“For example, a property without water, sewer, other utilities, or paved roads could be assigned a condition factor of .20 . . . The sales comparison value of a developed but otherwise similarly situated parcel would be multiplied by .20, yielding a true value for the undeveloped lot  of 20% of the base value of comparable  developed property. . . . As infrastructure was added to such property, the condition factor would increase, reflecting the rising true value of the property.  This condition factor method had been used in Brunswick County  since “at least since 1976”  and was applied in a manner consistent with past practices during the 2007 revaluation.”

In 2008 Brunswick County’s newly appointed assessor decided to abandon the use of condition factors and reset the tax appraisals of all undeveloped lots at 100% of their base value.  Not surprisingly, the 2008 tax appraisals of Ocean Isle Palms’s undeveloped lots jumped substantially to between $190,000 and $700,000 per lot.

Ocean Isle Palms did not appeal its new tax appraisals until 2010, when it argued that the 2008 tax appraisal increases were not permitted under G.S. 105-287.  The taxpayer lost its appeal before the Brunswick County Board of Equalization and Review, which found that the 2008 changes were permissible corrections of misapplications of the county’s schedules of uses and values.

The taxpayer appealed to the state Property Tax Commission (“PTC”), where it won. Then the county appealed to the N.C. Court of Appeals, which decided that more evidence was needed at the PTC level to determine whether the county’s decision to change appraisals in between revals was legal. 

Ocean Isle Palms appealed again, resulting in last week’s opinion in its favor from the N.C. Supreme Court.  The basic issue before the court was whether the county’s decision in 2008 to stop using condition factors was an effort to correct a misapplication of its 2007 reappraisal methodology or instead constituted an entirely new reappraisal methodology.  The former is acceptable under G.S. 105-287, the latter is not.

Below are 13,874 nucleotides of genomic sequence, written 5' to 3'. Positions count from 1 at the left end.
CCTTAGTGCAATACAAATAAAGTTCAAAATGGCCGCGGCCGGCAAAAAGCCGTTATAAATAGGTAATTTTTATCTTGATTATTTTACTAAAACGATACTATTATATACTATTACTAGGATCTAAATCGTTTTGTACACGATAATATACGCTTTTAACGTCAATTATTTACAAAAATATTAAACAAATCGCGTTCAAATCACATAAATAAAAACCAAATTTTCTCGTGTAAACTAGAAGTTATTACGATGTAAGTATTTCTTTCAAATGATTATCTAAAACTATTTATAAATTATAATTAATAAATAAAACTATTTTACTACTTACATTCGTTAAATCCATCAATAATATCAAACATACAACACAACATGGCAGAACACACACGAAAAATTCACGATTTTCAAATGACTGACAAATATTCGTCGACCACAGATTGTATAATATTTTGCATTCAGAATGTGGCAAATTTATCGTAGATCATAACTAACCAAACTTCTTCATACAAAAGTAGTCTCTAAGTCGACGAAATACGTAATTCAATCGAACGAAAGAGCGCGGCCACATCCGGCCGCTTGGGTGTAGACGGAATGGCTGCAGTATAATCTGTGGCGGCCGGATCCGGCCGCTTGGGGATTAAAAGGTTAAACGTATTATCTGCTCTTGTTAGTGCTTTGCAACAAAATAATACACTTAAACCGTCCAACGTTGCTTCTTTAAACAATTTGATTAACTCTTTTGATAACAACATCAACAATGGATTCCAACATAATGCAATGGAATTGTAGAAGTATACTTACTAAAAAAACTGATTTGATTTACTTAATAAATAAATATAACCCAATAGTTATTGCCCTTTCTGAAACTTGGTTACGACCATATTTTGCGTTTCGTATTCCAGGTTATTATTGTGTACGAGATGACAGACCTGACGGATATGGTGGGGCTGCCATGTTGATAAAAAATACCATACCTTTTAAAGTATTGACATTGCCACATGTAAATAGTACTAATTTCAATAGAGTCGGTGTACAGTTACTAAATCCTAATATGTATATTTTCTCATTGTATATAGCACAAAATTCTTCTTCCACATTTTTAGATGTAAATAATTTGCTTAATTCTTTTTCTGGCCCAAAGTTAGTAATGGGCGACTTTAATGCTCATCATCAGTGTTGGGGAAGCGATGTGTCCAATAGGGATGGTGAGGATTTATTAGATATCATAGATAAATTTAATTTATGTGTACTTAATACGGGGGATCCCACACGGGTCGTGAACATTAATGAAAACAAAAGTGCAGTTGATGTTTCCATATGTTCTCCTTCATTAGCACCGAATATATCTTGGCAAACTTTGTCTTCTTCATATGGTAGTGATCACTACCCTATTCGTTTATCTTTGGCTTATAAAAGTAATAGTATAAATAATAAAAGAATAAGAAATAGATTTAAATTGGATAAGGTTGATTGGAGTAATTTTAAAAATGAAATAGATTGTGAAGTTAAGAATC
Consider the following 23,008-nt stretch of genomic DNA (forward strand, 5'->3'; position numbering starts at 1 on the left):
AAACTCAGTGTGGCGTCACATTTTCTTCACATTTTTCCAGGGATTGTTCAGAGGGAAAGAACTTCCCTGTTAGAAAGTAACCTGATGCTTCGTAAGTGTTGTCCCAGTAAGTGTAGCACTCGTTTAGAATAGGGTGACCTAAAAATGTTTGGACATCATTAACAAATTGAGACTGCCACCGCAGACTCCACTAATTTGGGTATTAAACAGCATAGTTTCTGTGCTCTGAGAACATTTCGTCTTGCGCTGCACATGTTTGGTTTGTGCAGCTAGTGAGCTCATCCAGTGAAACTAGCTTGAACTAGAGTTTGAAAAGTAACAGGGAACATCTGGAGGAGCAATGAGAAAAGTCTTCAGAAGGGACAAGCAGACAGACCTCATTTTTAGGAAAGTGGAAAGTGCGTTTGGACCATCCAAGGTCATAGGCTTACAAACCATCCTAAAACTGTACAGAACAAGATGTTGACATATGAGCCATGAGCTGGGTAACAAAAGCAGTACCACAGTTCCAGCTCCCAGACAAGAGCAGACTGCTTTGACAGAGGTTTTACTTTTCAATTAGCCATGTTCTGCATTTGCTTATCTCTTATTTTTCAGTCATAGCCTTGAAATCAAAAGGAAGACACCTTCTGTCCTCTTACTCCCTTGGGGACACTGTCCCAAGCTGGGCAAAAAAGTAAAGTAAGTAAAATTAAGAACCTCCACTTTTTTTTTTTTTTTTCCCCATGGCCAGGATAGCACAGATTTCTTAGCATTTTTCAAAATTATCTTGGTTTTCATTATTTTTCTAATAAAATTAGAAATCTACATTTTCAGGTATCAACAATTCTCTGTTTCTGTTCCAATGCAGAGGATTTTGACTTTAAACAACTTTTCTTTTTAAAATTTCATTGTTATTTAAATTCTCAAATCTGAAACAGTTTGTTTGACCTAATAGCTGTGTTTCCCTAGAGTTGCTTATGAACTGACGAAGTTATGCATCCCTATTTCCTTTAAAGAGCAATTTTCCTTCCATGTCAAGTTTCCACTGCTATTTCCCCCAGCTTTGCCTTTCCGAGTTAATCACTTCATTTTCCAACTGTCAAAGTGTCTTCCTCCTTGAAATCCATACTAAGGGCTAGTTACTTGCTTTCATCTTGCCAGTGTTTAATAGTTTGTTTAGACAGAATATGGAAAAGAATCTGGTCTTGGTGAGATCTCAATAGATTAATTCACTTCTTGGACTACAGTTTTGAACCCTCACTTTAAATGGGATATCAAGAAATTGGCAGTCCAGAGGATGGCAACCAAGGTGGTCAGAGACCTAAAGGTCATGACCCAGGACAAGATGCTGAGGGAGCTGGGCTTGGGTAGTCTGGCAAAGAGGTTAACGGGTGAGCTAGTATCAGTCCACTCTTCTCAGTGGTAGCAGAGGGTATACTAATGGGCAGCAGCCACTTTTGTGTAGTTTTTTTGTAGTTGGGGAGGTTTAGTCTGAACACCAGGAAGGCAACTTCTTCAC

The county argued that after the 2007 reval was finished more data from the sale of undeveloped lots in late 2006 became available.  This additional data demonstrated that the 2007 appraisals of Ocean Isle Palms’ undeveloped lots were well below market value.  The county also claimed that not all undeveloped lots in the county were appraised using conditions factors, resulting in inconsistent appraisals of similar properties.

Not quite, replied the Supreme Court.  It found that in 2008 the assessor ordered all lots to be appraised without regard for how much or how little the lots had been developed, which was an entirely new approach:

“In other words, the Countys response to the alleged shortcomings  of the 2007 appraisals of Ocean Isle Palms’ lots  was not to correct the application of the condition factor to reflect new information but to throw out the condition factor altogether.  Consequently, the countys reaction to the perceived erroneous revaluations cannot be seen as a mere correction of a methodology used with approval in the past. Instead, the County imposed a revised system of valuation.”

Once the court reached this conclusion, the outcome of the case was clear.  G.S. 105-287 prohibits a change in appraisal methodology in between revals.  If Brunswick County wanted to institute a new appraisal methodology for undeveloped lots, its only option was to conduct a new reval under a new methodology and a new schedule of uses and values. 

What lesson does this case offer to North Carolina assessors? A county making changes to appraisals in between revals need to be sure that it does so within the boundaries of the methodologies and standards that were used for its most recent reval.  Even if the county later realizes that its appraisal methodology for certain properties was flawed, it is likely stuck with that methodology until the next reval. 

That doesn’t mean that counties are always stuck with inaccurate appraisals until their next revals, however.  In the Ocean Isle Palms case, I think Brunswick County could have adjusted its use of condition factors in the appraisal process and raised the appraisals of undeveloped lots without running afoul of G.S. 105-287.  For example, lots without utilities and roads could have received a condition factor of .60 instead of .20, if that change better reflected the evidence of true market value the county says it discovered after January 1, 2007. But to jettison the use of condition factors entirely in between revals was a fundamental change to the appraisal process that could not survive a challenge under G.S. 105-287.